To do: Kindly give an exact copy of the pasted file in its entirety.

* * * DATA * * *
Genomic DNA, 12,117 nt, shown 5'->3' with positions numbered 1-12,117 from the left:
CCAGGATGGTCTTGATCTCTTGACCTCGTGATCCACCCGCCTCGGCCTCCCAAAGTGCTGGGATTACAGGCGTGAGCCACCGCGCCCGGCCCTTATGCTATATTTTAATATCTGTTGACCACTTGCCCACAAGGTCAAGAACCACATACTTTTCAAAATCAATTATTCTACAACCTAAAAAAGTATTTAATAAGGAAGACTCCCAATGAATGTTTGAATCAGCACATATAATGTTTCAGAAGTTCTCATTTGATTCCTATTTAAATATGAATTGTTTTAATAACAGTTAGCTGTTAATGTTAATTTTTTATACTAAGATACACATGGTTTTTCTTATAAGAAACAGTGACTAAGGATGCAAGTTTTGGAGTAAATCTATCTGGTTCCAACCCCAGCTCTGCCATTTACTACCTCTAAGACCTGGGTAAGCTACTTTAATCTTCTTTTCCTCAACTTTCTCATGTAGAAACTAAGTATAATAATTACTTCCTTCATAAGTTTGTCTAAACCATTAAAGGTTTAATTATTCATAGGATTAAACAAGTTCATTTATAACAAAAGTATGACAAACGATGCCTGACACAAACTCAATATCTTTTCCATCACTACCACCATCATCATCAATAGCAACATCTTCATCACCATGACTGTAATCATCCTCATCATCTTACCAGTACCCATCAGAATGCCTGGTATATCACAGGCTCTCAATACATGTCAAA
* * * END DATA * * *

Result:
Genomic DNA, 12,117 nt, shown 5'->3' with positions numbered 1-12,117 from the left:
CCAGGATGGTCTTGATCTCTTGACCTCGTGATCCACCCGCCTCGGCCTCCCAAAGTGCTGGGATTACAGGCGTGAGCCACCGCGCCCGGCCCTTATGCTATATTTTAATATCTGTTGACCACTTGCCCACAAGGTCAAGAACCACATACTTTTCAAAATCAATTATTCTACAACCTAAAAAAGTATTTAATAAGGAAGACTCCCAATGAATGTTTGAATCAGCACATATAATGTTTCAGAAGTTCTCATTTGATTCCTATTTAAATATGAATTGTTTTAATAACAGTTAGCTGTTAATGTTAATTTTTTATACTAAGATACACATGGTTTTTCTTATAAGAAACAGTGACTAAGGATGCAAGTTTTGGAGTAAATCTATCTGGTTCCAACCCCAGCTCTGCCATTTACTACCTCTAAGACCTGGGTAAGCTACTTTAATCTTCTTTTCCTCAACTTTCTCATGTAGAAACTAAGTATAATAATTACTTCCTTCATAAGTTTGTCTAAACCATTAAAGGTTTAATTATTCATAGGATTAAACAAGTTCATTTATAACAAAAGTATGACAAACGATGCCTGACACAAACTCAATATCTTTTCCATCACTACCACCATCATCATCAATAGCAACATCTTCATCACCATGACTGTAATCATCCTCATCATCTTACCAGTACCCATCAGAATGCCTGGTATATCACAGGCTCTCAATACATGTCAAA